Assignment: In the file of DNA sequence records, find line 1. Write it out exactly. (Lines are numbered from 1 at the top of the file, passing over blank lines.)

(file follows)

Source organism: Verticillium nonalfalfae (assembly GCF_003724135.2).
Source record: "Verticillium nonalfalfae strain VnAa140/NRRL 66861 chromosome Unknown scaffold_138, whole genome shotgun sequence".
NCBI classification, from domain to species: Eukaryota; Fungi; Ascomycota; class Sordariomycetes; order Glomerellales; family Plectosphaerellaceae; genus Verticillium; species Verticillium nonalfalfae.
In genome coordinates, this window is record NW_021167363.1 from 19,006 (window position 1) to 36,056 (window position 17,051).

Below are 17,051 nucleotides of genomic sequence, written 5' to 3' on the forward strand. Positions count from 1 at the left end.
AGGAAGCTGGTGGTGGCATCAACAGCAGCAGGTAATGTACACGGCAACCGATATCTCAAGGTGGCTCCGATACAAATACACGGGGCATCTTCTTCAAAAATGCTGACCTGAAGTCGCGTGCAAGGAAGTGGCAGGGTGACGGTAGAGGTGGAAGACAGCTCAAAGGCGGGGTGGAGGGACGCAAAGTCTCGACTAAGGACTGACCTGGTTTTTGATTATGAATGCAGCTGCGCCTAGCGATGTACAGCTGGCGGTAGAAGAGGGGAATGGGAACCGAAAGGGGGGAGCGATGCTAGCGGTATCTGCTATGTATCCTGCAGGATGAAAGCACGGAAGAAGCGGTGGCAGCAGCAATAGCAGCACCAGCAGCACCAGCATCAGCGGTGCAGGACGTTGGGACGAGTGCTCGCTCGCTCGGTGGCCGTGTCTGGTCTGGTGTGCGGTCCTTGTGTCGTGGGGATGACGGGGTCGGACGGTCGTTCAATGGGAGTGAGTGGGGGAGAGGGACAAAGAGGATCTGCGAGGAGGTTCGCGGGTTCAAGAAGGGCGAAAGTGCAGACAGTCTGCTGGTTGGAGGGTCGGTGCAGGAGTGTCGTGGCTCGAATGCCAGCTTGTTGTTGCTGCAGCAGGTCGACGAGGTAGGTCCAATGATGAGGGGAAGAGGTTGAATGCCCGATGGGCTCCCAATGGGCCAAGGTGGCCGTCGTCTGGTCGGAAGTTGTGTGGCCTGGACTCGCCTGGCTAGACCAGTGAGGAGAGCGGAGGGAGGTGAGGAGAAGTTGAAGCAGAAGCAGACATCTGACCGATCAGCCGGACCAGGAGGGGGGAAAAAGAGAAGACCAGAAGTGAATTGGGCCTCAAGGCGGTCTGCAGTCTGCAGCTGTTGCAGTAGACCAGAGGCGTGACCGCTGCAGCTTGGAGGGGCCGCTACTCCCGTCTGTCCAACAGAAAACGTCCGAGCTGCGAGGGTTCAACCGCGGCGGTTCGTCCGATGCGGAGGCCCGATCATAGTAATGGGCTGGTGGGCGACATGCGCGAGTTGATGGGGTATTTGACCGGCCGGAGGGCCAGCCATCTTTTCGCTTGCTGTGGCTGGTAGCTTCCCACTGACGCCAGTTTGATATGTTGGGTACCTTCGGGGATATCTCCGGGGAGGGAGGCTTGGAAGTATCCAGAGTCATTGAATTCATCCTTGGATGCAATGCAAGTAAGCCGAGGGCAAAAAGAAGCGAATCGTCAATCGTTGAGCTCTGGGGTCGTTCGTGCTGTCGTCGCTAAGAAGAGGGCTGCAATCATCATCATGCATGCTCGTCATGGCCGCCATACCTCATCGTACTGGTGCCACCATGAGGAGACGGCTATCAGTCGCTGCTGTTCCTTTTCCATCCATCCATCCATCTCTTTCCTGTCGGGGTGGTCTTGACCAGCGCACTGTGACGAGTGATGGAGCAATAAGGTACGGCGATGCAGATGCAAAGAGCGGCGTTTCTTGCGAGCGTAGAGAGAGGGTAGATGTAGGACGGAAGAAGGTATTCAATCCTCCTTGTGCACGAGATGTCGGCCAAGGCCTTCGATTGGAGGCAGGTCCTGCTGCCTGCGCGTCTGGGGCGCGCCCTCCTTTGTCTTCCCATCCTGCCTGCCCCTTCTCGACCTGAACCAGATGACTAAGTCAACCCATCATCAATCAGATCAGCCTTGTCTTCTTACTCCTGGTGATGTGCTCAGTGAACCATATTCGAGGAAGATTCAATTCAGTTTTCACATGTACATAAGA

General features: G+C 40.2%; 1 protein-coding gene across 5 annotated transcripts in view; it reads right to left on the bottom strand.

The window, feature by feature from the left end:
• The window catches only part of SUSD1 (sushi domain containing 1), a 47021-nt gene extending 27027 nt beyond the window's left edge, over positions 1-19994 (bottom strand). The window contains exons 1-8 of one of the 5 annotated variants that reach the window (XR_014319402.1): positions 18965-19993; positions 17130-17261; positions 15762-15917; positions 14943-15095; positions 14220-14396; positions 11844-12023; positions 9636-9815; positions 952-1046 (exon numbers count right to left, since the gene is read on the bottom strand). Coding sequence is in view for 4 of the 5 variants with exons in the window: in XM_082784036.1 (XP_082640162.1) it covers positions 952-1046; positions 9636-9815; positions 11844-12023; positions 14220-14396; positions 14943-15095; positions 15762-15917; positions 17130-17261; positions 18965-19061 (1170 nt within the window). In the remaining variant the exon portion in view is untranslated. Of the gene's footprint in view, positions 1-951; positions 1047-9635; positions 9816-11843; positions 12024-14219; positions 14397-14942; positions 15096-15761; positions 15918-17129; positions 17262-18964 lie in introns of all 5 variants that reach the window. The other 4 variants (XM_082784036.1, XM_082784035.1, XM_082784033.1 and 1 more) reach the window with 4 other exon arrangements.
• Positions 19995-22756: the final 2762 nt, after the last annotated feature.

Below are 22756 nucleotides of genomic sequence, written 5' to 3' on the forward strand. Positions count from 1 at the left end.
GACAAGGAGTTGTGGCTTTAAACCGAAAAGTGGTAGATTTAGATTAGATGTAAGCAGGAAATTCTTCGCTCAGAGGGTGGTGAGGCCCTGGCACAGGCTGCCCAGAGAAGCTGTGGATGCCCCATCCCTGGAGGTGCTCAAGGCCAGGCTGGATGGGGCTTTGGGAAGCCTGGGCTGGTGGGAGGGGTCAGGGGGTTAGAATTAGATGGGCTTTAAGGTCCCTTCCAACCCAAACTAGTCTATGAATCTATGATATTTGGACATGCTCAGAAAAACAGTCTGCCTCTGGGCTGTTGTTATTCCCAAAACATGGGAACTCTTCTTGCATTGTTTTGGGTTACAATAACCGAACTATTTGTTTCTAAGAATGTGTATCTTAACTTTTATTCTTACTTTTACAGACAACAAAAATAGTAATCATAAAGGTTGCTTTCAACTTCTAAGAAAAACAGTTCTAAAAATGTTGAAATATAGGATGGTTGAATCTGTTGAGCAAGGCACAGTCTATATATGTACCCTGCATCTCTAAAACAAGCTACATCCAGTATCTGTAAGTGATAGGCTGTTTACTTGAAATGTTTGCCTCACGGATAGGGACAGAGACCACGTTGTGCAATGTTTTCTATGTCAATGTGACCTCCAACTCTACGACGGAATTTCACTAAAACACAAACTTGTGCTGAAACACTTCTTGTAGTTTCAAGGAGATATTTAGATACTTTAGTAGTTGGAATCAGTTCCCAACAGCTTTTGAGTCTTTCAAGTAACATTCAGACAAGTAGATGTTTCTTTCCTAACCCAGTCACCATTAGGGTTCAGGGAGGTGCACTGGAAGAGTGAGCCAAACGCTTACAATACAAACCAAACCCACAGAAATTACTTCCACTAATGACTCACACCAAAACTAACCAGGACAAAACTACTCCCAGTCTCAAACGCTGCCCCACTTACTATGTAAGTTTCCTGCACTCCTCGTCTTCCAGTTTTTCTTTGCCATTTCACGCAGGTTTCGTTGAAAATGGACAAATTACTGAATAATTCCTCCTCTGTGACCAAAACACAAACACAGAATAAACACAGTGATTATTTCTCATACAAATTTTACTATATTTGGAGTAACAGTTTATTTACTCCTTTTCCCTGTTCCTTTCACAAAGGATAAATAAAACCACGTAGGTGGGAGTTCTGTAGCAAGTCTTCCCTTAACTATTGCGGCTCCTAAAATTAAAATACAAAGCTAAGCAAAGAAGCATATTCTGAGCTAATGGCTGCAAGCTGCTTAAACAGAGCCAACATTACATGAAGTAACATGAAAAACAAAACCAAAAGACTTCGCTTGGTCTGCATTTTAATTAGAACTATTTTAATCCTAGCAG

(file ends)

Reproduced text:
Source organism: Verticillium nonalfalfae (assembly GCF_003724135.2).